Today I am turning over my Blog to Penny Dame Buxton so that she can share her review of MARTHA’S SECRETS by Joanna Larum. This is a new release in the Historical Fiction genre and is an unputdownably stunning read.
Martha’s Secrets by Joanna Larum
Available from Amazon
Edith Coleman’s two illegitimate children (Daniel and Martha) spent their childhood working like slaves alongside their mother in the family laundry business in South Bank, a small town near Middlesbrough in the North Riding of Yorkshire They were regularly beaten and starved but their mother never found the courage to stand up for her children against her parents, Grandad Joshua and Granny Lillian. It was only when Daniel was eight years old that he was finally allowed to go to school to make the best use of his intelligence and Martha followed him a couple of years later.
Daniel’s birth was as the result of a night-time fling in a back alley, but Martha was the result of Edith’s rape by her own father and so she inherited a double portion of her father/grandfather’s wicked character. Both of Edith’s children survived this childhood with the ambition to better themselves and Daniel started a carting business while Martha renovates furniture in the second-hand shop Daniel founded.
In ‘Martha’s Secrets’, Daniel and Martha are now both grown up and the dreaded grandparents have died, leaving the small family to finally begin living a reasonable life. Edith has married a man she had long adored from afar, gaining a step-daughter and a home of her own. Daniel and Martha still live in York Street but the laundry is no longer used. Life should now be happy for them all, but World War 1 has begun and Daniel fears being conscripted into the Army. He has acquired a ‘son’ in the foundling Georgie who is so grateful for his new home away from the workhouse that he would do anything to protect Daniel, even if that means denouncing Daniel’s sister for her wicked ways. But Daniel and Edith don’t want to see the character flaws in Martha, until blackmail, theft and murder rear their ugly heads and the blame can only be laid at Martha’s door.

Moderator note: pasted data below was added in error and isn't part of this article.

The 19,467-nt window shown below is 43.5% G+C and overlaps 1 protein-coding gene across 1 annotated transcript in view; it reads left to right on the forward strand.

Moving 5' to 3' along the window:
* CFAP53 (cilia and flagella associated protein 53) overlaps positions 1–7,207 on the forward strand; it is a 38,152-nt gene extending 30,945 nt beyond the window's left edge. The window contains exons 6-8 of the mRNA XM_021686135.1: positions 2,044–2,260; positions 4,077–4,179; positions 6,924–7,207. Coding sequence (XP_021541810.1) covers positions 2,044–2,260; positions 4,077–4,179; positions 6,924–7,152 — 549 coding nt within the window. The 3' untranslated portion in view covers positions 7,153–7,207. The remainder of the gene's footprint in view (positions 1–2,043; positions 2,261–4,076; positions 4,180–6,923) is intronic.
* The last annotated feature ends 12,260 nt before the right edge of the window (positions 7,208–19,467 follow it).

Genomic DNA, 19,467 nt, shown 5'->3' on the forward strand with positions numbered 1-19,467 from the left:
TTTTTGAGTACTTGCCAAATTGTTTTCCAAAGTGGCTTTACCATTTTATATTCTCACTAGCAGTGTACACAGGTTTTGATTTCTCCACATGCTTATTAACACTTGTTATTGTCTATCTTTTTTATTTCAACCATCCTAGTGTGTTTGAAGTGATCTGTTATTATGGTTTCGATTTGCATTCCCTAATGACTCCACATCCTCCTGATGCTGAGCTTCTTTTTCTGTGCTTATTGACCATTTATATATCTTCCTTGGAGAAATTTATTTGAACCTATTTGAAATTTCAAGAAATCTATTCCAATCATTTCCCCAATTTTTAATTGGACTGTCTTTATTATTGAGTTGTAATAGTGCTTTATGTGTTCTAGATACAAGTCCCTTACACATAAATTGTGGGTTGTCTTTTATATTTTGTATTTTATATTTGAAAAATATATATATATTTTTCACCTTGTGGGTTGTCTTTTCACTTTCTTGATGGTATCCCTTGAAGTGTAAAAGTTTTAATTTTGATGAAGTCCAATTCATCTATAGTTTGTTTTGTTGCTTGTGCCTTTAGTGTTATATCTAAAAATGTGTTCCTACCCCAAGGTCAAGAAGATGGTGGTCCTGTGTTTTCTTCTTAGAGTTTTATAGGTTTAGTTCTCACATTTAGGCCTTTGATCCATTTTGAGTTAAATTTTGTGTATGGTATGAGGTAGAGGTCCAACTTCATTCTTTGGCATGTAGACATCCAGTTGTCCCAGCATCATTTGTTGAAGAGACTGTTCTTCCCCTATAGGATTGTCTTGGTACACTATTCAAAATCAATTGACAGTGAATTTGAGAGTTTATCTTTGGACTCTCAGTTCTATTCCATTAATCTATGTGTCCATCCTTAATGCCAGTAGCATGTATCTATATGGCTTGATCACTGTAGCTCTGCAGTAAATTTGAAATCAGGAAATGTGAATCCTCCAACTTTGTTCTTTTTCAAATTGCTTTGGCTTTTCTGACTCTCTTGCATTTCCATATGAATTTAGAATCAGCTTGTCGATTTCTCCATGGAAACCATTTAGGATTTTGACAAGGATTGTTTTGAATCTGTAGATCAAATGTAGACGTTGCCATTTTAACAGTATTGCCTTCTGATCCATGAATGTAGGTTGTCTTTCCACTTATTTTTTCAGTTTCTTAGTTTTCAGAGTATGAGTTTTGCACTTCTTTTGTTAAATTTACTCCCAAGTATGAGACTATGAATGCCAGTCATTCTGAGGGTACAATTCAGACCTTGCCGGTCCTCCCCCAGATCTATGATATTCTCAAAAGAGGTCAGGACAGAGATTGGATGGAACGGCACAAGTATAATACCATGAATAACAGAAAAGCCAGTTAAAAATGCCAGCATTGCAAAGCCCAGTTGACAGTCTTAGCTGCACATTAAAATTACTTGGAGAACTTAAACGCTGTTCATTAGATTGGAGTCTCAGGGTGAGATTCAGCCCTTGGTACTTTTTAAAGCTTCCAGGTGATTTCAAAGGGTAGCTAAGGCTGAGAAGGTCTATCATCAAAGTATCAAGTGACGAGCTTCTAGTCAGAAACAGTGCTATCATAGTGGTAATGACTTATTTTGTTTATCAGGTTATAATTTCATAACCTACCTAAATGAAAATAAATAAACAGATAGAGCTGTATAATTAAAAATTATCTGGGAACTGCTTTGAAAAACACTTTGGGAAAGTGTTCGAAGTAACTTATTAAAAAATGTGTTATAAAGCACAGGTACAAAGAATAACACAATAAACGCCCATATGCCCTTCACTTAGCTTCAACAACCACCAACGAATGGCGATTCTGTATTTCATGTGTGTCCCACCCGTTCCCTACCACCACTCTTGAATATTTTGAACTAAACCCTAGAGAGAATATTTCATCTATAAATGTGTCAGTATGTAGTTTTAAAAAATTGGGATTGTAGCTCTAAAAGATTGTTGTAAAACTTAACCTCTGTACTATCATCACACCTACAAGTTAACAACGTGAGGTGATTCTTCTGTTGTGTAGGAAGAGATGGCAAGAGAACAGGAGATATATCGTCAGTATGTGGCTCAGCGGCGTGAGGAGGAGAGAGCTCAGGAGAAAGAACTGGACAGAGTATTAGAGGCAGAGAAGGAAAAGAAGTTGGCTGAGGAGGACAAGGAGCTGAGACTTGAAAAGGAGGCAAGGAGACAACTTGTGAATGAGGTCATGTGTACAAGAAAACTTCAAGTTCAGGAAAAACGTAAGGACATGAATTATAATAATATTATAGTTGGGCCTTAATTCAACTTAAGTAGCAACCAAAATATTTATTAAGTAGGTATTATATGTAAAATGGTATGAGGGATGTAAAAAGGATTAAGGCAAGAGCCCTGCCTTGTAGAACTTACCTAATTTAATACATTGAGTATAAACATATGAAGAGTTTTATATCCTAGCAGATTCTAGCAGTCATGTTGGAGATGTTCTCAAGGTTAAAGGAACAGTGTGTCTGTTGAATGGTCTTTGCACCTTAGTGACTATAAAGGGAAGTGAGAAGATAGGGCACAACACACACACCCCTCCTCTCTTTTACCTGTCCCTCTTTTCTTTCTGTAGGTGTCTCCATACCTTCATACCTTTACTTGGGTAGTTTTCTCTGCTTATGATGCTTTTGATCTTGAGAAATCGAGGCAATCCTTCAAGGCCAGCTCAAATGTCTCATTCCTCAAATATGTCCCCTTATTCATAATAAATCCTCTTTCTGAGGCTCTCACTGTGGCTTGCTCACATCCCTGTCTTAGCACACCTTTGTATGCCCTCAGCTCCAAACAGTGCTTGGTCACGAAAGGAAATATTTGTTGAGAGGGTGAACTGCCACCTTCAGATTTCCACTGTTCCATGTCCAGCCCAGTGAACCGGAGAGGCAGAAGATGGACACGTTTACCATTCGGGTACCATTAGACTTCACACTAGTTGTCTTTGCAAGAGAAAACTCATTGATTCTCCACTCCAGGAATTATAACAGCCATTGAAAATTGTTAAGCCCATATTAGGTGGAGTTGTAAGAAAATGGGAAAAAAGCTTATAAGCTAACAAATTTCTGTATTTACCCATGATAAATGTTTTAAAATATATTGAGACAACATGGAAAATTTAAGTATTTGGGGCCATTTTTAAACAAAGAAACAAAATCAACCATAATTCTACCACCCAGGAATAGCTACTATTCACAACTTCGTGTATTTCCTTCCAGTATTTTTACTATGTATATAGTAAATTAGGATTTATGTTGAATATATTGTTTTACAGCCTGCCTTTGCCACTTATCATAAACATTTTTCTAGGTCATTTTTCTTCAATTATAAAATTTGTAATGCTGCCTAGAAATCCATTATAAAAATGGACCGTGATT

Can Georgie and his new ally, Dolly, prove their suspicions about Martha? And will Martha consent to changing her character and lifestyle to fit in with her family or will she follow her own road to perdition?
Review by Penny Dame Buxton
Given that I find it very hard to pick up a book and read it to the end, this had me on a continuous read from the first page through to the end, the characters are very well developed and although this is a sequel it catches the reader up very quickly on the key events of the previous book.
Been set at the time of the first world war it allows the reader to see into the world of what war did to the men involved, and through the main character Daniel the fear some men had of been enlisted.
The character of Daniel’s sister Martha I found developed very cleverly as she comes across as the sweet, pretty faced girl that behind the face is manipulative and always thinking of her next scheme to cause pain to others. I enjoyed seeing the story unfold of what Martha would do next.
With the introduction of the character Georgie whom Daniel rescues from the workhouse and takes on as his apprentice in his business, I quickly became attached to as a character and you see he does his best to take away the worries Daniel has of been enlisted for the war. It is through Georgie’s character you hear the back story of Daniel, his mother Edith and Martha as he asks Daniel of his past which you read in the first book.
On the whole this is a great read, it highlights the issues of war at the time and I personally found it a very gripping read, the main characters are easy to connect to and it leaves me with a need of wanting to read more well after the ending! a big thumbs up from me!
I only went to school to learn to read. At age 6, I decided I COULD read and promptly left, by the school gate, the same gate which my mother marched me back through 10 minutes later. So I had to spend the next 12 years at school, learning lots of different things, none of which lived up to the excitement of reading. Wanting to be a writer was a natural progression, because there is nothing as exciting as inventing the story yourself. But it’s taken over 50 years before I dared to present my stories for other people to read. So, here they are! I’ll just creep behind the sofa.